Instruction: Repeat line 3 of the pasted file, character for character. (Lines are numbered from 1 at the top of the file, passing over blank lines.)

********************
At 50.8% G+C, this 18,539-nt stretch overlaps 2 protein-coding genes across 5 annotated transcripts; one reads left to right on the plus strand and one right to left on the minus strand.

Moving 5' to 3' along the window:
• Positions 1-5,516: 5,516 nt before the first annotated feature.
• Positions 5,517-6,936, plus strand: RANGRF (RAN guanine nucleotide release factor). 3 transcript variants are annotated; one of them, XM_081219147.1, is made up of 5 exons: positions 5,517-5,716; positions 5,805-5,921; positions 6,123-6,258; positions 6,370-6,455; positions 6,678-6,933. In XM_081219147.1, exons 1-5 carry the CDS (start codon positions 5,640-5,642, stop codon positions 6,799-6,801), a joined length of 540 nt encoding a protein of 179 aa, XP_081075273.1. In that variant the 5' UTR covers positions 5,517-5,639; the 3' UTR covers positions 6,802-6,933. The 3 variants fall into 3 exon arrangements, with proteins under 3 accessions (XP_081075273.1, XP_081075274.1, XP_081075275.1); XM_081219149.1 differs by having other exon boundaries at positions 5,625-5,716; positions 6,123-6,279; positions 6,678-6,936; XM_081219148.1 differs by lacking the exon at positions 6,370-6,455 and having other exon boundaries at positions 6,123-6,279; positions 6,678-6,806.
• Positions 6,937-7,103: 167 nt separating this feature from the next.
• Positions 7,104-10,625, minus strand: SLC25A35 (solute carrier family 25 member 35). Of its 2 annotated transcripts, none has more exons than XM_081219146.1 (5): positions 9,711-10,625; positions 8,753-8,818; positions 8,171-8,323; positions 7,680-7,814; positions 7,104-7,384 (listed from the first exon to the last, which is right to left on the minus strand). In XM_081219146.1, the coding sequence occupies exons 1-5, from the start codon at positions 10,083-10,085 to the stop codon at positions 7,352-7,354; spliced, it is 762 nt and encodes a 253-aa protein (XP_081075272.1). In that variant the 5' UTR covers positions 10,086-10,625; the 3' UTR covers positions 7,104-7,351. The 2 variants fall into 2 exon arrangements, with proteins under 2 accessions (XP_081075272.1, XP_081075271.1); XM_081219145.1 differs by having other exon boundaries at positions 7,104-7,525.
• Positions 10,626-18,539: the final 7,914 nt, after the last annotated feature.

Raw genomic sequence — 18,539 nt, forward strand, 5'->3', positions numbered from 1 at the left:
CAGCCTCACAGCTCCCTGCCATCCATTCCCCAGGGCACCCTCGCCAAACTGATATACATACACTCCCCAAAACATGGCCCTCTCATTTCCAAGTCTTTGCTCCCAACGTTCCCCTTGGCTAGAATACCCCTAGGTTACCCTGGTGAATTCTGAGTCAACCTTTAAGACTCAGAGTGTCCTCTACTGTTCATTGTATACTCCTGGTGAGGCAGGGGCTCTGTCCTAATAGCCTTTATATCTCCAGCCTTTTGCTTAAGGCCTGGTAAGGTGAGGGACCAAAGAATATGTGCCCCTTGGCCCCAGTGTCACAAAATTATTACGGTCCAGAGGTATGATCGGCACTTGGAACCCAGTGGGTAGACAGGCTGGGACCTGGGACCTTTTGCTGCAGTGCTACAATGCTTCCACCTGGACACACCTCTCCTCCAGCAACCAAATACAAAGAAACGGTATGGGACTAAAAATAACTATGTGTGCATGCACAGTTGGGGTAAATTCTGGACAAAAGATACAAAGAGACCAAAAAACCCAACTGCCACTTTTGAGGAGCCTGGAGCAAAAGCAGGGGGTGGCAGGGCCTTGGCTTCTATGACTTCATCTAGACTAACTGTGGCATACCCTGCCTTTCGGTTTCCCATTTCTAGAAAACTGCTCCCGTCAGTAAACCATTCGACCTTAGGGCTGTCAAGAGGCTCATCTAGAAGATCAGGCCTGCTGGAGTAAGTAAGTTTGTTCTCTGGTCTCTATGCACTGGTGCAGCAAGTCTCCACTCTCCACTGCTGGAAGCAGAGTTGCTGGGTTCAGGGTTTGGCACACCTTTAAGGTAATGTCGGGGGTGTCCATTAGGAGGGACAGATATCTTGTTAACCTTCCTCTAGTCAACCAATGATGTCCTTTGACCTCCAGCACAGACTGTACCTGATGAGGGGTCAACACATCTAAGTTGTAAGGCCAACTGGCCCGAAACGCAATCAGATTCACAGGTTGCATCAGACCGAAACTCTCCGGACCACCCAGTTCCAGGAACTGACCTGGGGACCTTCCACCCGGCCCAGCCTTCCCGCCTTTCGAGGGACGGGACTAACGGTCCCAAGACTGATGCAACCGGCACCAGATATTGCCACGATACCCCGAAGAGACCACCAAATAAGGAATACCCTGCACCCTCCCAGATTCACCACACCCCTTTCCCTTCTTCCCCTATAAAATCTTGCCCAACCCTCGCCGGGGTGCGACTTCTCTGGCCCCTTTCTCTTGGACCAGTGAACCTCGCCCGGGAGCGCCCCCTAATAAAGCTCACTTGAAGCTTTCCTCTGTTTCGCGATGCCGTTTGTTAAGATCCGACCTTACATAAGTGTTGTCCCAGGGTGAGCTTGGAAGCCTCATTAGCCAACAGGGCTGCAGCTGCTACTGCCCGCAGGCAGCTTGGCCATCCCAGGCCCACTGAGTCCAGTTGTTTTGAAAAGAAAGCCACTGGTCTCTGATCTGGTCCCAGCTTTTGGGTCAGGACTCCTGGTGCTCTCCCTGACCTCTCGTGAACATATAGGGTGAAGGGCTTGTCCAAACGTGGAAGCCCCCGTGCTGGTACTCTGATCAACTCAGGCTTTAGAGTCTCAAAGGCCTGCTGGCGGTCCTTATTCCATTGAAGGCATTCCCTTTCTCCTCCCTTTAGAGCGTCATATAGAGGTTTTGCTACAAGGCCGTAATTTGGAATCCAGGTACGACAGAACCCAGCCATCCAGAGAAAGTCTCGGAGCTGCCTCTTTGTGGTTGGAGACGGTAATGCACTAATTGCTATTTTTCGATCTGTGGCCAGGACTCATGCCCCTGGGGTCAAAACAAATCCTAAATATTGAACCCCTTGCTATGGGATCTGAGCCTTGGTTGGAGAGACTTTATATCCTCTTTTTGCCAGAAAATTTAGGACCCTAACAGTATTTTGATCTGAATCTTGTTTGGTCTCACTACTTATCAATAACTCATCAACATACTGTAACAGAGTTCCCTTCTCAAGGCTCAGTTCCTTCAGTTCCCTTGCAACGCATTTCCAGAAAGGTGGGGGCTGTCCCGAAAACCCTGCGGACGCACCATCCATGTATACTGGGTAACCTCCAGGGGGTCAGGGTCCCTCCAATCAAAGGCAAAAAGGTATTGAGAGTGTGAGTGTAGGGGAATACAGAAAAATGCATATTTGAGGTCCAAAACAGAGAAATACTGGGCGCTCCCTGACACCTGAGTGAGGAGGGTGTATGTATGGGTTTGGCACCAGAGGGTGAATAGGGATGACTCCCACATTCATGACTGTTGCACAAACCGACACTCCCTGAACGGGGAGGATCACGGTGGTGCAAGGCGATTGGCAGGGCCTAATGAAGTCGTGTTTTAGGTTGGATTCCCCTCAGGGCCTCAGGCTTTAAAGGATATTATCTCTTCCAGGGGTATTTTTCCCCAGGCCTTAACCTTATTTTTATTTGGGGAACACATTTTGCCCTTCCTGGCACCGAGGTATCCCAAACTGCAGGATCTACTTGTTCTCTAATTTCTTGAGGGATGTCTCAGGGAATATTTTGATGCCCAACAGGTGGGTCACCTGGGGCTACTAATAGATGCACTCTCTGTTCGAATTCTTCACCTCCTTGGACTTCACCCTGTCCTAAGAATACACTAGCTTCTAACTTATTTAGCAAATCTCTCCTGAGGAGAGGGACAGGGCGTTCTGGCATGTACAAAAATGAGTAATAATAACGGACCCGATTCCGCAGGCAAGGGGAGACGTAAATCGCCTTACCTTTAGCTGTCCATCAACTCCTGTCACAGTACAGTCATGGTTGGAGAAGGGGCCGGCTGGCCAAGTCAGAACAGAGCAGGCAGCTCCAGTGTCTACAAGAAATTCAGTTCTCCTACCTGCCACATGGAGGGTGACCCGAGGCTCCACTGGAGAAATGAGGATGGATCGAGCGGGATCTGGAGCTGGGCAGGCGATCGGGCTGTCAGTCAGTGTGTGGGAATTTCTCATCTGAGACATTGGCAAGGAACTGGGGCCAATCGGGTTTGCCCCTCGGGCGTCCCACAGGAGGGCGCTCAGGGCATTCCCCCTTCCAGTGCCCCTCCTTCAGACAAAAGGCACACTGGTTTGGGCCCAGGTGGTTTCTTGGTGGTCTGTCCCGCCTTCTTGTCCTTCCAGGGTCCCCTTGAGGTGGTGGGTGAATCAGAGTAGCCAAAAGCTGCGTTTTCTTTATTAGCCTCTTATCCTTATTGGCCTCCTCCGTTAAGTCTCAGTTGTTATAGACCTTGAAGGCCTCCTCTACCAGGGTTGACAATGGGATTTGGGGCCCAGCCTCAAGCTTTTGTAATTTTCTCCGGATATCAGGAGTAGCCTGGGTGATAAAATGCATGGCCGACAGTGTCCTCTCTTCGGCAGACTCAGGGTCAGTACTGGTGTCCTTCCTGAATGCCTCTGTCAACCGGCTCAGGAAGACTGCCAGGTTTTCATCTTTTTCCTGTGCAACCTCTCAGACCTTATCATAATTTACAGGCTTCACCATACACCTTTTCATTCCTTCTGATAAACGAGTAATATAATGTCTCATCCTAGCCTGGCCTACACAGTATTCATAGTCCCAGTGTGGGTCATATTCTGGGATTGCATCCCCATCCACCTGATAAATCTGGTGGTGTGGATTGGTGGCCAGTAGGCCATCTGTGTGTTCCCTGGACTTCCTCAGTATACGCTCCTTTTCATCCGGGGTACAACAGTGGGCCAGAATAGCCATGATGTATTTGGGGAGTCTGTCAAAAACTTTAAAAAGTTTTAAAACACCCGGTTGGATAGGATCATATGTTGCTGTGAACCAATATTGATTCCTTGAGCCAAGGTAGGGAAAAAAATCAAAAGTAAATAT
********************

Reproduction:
• Positions 1-5,516: 5,516 nt before the first annotated feature.